Who Wrote Obamacare?

Who Wrote Obamacare?

Who wrote obamacare

The Patient Protection and Affordable Care Act, commonly referred to as Obamacare, was signed into law on March 23, 2010. This law contains numerous provisions intended to improve our healthcare system.

Senator Ted Kennedy dies unexpectedly in August, placing in jeopardy the Democrats’ 60-seat supermajority required for legislation passage in the Senate. At town hall meetings supporting his bill are harassed by opponents arguing it will lead to socialized medicine or death panels.

President Barack Obama

Before becoming president, Obama dedicated his career to politics and activism. In 1995 he published his memoir Dreams from My Father; as part of Project Vote he registered thousands of African American voters during Bill Clinton’s 1992 campaign; served as civil rights lawyer; taught constitutional law at University of Chicago.

As part of its early efforts to implement the Affordable Care Act (ACA), the administration was met with fierce resistance from Republican officeholders and grassroots opponents. But the law’s survival ultimately depended on an amalgam of regulatory flexibility, bureaucratic ingenuity, litigation brinksmanship, federal subsidies and health-sector economic incentives – each move could be challenged in court and was often made on dubious legal grounds. The Trump administration has continued its attempts at derailing ObamaCare; however, it remains uncertain whether they can do so significantly or permanently without substantial congressional action. If ObamaCare survives anyway, its effects could ultimately have lasting implications on our health care system.

Speaker of the House Nancy Pelosi

Pelosi’s decades in Congress have seen her craft generation-defining legislation for families, lead Democratic campaigns on middle class issues and make affordable health care accessible. She firmly rejected Republican efforts to dismantle the ACA while simultaneously fighting to defend it from further attack by her adversaries.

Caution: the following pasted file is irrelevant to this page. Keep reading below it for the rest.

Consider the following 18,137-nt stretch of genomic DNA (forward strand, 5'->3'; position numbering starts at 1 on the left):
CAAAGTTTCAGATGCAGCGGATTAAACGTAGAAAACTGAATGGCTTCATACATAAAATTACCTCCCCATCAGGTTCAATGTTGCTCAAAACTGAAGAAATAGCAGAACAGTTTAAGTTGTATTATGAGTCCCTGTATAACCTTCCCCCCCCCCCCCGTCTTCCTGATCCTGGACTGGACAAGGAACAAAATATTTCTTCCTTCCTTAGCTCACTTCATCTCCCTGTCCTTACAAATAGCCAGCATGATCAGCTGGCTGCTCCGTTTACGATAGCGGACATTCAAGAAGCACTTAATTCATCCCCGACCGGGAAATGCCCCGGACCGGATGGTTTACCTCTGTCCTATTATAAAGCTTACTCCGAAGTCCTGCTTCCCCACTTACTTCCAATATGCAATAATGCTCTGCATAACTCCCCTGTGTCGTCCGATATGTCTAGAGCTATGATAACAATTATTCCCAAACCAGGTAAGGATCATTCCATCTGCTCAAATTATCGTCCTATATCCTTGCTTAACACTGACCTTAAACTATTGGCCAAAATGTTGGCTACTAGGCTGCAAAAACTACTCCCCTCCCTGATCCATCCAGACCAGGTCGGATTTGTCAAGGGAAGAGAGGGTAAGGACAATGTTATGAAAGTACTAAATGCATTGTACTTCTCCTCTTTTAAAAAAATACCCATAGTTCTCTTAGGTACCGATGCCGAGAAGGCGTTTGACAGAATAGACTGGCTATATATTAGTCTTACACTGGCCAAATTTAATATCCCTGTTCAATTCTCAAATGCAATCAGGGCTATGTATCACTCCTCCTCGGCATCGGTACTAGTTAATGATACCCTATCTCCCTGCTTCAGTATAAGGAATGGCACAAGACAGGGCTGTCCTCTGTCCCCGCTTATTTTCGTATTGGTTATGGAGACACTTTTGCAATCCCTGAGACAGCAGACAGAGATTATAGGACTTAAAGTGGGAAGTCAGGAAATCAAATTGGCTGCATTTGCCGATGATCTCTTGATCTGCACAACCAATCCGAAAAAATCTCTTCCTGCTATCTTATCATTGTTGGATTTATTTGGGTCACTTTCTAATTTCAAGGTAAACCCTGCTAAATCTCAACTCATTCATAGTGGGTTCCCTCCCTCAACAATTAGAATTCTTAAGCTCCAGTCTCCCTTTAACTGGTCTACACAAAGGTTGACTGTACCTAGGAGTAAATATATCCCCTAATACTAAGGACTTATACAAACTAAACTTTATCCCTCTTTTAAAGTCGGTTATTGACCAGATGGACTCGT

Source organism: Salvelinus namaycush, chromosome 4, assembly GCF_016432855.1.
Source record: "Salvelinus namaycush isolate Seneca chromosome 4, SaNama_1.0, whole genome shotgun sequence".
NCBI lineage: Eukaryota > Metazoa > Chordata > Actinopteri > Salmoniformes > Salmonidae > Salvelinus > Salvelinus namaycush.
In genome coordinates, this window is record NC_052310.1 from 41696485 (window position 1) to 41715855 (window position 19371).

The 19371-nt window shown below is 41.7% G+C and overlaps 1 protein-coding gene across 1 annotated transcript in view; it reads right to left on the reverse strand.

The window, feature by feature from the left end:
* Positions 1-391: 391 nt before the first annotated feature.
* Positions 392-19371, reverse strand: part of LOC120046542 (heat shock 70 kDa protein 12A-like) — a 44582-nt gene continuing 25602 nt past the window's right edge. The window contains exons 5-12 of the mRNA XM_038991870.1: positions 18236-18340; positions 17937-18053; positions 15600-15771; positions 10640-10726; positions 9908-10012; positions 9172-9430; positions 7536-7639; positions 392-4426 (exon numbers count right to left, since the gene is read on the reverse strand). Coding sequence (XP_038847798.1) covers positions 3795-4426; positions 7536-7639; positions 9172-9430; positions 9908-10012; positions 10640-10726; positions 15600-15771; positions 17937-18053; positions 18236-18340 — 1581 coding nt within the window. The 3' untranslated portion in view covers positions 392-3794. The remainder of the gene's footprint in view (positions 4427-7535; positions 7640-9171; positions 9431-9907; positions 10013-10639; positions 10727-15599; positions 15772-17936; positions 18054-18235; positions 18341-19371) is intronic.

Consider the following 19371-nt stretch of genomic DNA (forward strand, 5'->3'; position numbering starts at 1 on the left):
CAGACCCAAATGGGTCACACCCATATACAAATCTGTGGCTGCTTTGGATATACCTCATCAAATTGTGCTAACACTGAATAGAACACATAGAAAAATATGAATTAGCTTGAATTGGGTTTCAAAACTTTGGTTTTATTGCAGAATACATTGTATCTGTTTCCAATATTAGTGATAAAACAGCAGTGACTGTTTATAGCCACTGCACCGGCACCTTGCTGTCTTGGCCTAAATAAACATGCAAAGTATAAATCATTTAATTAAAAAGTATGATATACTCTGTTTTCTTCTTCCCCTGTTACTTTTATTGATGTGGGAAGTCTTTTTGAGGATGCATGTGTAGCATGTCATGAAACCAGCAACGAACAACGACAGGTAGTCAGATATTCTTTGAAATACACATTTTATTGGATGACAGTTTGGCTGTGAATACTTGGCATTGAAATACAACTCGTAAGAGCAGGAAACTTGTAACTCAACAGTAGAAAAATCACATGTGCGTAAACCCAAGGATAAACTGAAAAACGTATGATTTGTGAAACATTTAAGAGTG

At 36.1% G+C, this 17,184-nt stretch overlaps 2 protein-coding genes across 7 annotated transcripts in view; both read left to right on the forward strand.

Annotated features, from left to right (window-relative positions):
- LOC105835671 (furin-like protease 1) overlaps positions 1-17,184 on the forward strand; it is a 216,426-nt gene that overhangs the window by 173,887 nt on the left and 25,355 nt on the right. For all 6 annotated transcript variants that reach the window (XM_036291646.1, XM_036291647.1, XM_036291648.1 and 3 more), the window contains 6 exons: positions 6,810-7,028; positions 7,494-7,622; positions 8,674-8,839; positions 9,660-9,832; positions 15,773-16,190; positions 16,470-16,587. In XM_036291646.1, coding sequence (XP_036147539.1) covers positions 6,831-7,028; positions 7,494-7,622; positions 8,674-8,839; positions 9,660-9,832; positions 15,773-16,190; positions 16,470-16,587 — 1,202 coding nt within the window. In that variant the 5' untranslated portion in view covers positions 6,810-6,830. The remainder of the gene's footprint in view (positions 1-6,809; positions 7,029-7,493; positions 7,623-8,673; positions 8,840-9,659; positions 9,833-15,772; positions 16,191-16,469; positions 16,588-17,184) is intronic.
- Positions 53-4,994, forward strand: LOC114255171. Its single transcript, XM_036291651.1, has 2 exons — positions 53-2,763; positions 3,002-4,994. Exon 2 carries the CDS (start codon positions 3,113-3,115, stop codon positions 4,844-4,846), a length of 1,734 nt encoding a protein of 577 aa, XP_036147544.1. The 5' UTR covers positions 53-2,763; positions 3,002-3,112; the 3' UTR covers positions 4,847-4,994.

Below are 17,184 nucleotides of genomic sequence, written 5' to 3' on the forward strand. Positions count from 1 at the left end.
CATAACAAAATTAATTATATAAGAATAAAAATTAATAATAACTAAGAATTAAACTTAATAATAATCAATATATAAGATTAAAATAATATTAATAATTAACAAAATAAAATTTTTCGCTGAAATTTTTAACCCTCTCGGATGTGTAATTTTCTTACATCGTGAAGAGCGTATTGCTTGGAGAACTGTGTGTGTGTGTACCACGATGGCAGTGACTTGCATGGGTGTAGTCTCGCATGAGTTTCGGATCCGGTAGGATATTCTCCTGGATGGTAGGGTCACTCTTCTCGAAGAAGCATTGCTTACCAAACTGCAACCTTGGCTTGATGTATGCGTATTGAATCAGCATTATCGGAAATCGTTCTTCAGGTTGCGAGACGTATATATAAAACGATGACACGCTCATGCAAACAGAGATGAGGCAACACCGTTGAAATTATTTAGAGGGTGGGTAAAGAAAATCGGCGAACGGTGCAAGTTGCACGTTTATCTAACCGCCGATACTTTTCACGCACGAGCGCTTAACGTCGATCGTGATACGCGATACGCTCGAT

She was willing to pay the political price for the health care bill and was determined that Democrats wouldn’t change their ambitions even after losing filibuster-proof majorities in both houses of Congress. She has an in-depth understanding of what motivates her colleagues and can read them like a book.

Pelosi has also been an advocate of accountability and transparency within government by passing one of the toughest ethics reform bills ever seen in history. She has led an incredible legislative push for voting rights by passing two groundbreaking pieces of legislation: For The People Act and John R Lewis Voting Rights Advancement Act.

Senate Majority Leader Harry Reid

Reid rose from an impoverished Nevada childhood to become one of the Democratic Party’s leading figures in Congress. His success wasn’t due to social skills; in fact, he loathed Washington’s social scene and often ended phone calls without saying goodbye.

Reid established himself as a master Senate tactician with an aggressive style of politics. He centralized power in his majority leader office and made his mark by blocking President George W. Bush wherever possible – such as by pushing through recession-era financial regulations, shepherding Obama’s Affordable Care Act into law, and forcing through changes that prevented minority parties from blocking presidential judicial nominations.

Reid was born to miners and laundry workers and raised in Searchlight, an impoverished ghost town 60 miles south of Las Vegas. An amateur boxer himself, Reid supported himself through college at Utah State University and law school at George Washington University by serving as Capitol Police officer.

Chief Justice John Roberts

John Roberts made an effort during his confirmation hearings to distance himself from being perceived as an activist judge, yet his decision in King v Burwell may alter that impression. This case has split both conservatives who view Obamacare as oppressive and those with business interests who support its continuation into opposition positions.

Roberts may have chosen to uphold the individual mandate in order to avoid upturning Congress and its elected branches on such an important matter, or avoid upsetting the nation’s health care system, or possibly as an attempt at protecting his Court’s reputation from having struck down such legislation. There may have been any number of reasons, though none seem convincing: 1) Roberts sought to avoid upturning elected branches of government on such an important matter 2) Potential damage would have occurred had Roberts struck it down

Roberts ultimately adopted the position taken by critics of the Affordable Care Act that its individual mandate was unconstitutional because it exceeded Congress’ commerce power, an argument not generally accepted within existing jurisprudence or rejected by lower courts.

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About the Author: Raymond Donovan